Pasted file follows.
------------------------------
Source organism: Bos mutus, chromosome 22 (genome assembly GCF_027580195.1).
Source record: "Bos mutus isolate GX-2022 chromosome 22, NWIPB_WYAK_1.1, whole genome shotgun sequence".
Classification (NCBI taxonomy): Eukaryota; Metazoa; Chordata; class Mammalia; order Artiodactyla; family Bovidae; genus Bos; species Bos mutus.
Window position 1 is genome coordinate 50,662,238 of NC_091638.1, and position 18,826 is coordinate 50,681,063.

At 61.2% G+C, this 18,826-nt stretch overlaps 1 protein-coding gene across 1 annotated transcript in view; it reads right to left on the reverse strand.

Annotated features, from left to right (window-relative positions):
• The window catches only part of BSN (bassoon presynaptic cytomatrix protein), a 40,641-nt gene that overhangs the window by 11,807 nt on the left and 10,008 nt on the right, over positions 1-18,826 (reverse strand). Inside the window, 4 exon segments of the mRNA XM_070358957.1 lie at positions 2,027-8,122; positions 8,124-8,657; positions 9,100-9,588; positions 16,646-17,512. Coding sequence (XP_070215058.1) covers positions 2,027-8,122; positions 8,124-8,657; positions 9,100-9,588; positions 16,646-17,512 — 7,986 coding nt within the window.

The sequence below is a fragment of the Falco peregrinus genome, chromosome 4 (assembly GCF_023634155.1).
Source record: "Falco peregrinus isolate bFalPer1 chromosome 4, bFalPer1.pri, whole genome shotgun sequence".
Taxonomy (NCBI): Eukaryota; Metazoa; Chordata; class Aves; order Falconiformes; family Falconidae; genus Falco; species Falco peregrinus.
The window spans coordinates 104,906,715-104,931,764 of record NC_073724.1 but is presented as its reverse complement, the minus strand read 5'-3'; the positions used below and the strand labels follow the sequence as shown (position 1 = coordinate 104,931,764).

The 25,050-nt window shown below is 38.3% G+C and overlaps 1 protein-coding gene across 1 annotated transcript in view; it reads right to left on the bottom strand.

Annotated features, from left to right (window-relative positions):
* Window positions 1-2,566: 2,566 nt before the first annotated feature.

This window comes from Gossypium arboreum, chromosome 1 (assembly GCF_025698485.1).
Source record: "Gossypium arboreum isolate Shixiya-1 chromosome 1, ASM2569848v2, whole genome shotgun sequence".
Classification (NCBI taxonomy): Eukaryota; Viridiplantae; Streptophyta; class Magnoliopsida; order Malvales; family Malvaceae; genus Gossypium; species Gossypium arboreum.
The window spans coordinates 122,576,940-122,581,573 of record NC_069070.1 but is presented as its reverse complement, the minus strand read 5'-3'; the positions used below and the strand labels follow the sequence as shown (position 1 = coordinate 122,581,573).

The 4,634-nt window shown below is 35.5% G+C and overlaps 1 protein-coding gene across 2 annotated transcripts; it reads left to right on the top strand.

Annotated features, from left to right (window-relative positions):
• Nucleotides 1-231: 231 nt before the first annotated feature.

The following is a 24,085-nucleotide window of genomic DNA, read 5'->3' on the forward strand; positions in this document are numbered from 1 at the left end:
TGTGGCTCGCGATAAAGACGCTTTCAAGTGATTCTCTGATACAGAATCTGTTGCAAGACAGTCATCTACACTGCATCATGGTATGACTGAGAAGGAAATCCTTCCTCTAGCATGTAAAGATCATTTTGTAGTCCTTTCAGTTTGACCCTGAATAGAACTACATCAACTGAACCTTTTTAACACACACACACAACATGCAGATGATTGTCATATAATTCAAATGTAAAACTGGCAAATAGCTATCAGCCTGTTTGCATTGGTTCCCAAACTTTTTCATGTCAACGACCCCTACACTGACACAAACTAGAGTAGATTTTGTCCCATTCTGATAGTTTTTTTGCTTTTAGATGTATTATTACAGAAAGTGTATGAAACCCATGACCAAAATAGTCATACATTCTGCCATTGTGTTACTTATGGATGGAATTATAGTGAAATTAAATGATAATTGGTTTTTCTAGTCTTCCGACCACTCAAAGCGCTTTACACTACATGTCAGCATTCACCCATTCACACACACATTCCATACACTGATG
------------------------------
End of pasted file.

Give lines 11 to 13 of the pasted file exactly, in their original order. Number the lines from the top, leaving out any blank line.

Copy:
The window spans coordinates 104,906,715-104,931,764 of record NC_073724.1 but is presented as its reverse complement, the minus strand read 5'-3'; the positions used below and the strand labels follow the sequence as shown (position 1 = coordinate 104,931,764).

The 25,050-nt window shown below is 38.3% G+C and overlaps 1 protein-coding gene across 1 annotated transcript in view; it reads right to left on the bottom strand.

Annotated features, from left to right (window-relative positions):